Marble funerary altar of Cominia Tyche,

Roman

This woman's name is known from the inscription below the portrait which reads: "To the spirits of the dead. To the most saintly Cominia Tyche, his most chaste and loving wife, [from] Lucius Annius Festus. [She] died at the age of twenty-seven years, eleven months, twenty-eight days. Also for himself and for his descendants." This cippus, or grave altar, is known to have been in a house near the Roman forum in the sixteenth century. It entered the collection of Cardinal Francesco Barberini during the seventeenth century. The jug and patera (libation dish) on the monument's sides allude to the common practice in antiquity of pouring liquids as an act of commemoration, in this instance recalling the modern tradition of placing flowers at the graveside.

Apart from the arresting portrait with Cominia's massive hairdo of a late Flavian or early Trajanic style, the funerary altar is remarkable for the details that the inscriptions provides about her age and character, and sense of loss expressed by her husband. In giving her exact age at death in terms of months and days as well as years, it implies that her date of birth had been recorded and was known to her grieving husband.

On view at The Met Fifth Avenue in Gallery 162

Public Domain

Marble funerary altar of Cominia Tyche

Period: Flavian or Trajanic

Date: ca. A.D. 90–100

Culture: Roman

Medium: Marble

Dimensions: H. 40 in. (101.6 cm)

Classification: Stone Sculpture

Credit Line: Gift of Philip Hofer, 1938

Accession Number: 38.27

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Inscription: "To the spirits of the dead. To the most saintly Cominia Tyche, his most chaste and loving wife, [from] Lucius Annius Festus. [She] died at the age of twenty-seven years, eleven months, twenty-eight days. Also for himself and for his descendants."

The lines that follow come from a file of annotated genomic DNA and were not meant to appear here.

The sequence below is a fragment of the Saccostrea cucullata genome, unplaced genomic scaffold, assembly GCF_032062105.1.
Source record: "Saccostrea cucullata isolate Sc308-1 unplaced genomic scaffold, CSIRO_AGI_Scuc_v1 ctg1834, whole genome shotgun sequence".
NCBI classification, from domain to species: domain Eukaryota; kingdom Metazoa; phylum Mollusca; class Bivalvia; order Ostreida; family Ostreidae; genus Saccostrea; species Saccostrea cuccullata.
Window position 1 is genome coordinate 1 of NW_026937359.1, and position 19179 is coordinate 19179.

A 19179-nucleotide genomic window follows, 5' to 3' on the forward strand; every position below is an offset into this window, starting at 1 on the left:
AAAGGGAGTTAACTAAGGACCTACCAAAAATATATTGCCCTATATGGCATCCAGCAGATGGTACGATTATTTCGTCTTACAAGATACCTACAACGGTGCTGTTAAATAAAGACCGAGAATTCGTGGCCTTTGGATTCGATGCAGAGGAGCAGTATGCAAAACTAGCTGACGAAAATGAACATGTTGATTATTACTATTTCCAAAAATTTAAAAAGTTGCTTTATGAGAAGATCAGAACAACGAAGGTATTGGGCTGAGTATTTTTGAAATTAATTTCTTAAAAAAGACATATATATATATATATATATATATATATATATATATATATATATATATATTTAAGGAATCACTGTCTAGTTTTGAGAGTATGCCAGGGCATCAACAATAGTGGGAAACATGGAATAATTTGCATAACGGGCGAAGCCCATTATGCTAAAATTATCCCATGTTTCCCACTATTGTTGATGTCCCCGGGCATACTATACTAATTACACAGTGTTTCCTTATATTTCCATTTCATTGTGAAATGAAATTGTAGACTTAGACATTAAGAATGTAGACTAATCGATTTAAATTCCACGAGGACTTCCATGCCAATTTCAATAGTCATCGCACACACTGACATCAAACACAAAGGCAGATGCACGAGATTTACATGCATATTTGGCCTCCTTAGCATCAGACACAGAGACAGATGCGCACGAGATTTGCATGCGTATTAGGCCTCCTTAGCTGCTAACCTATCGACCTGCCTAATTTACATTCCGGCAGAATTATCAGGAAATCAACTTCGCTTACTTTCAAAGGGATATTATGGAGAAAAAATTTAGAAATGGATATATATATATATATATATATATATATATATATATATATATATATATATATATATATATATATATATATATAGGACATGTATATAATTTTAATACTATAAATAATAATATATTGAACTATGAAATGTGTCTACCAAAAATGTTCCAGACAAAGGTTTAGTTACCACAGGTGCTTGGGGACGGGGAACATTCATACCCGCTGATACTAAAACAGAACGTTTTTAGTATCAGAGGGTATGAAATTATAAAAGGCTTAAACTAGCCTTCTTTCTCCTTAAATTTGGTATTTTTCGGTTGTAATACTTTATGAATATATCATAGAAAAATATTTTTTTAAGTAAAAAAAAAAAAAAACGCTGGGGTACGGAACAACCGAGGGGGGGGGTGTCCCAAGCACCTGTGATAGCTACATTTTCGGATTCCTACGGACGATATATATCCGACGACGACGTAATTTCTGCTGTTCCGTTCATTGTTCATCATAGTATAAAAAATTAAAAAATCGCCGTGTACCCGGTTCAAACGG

Found in Rome (Corpus Inscriptionum Latinarum VI/3, 1886, no. 16054)

By the late 1560s, recorded in the house that formerly belonged to Angelo of Capranica, near the curch of S. Sebastiano in the St. Eustachio area, Rome; from before 1677, collection of Cardinal Francesco Barberini, Rome (according to Joseph Maria Suarez, bishop of Vaison: Suaresius, Vatican, codex 9140 f. 120); in 1882, still in the Barberini Collection, Palazzo Barberini, Rome; [until 1937, with Jandolo, Rome]; [1937, purchased from Jandolo by Joseph Brummer, New York]; [1937-1938, with Joseph Brummer, New York]; 1938, purchased by Philip Hofer from Joseph Brummer; acquired in 1938, gift of Philip Hofer, Esq.
Matz, Friedrich. 1882. Antike Bildwerke in Rom, mit Ausschluss der grösseren Sammlungen, Vol. 3. no. 3912, pp. 187–88 , Leipzig: Breitkopf & Härtel.

Berolini, apud G. Reimerum. 1886. Corpus Inscriptionum Latinarum, Vol. 6, pt. 3. no. 16054.

Altmann, Walter. 1905. Die römischen Grabaltäre der Kaiserzeit. no. 274, p. 213, fig. 171, Berlin: Weidmann.

Snijder, Geerto Aeilko Sebo. 1932. "Antique and Mediaeval Gems on Bookcovers at Utrecht." The Art Bulletin, 14(1): p. 33.

Richter, Gisela M. A. 1938. "A Roman Funerary Monument." Bulletin of the Metropolitan Museum of Art, 33(4): pp. 103–5, figs. 1–3.

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Picón, Carlos A. 2007. Art of the Classical World in the Metropolitan Museum of Art: Greece, Cyprus, Etruria, Rome. no. 424, pp. 365, 488, New York: The Metropolitan Museum of Art.

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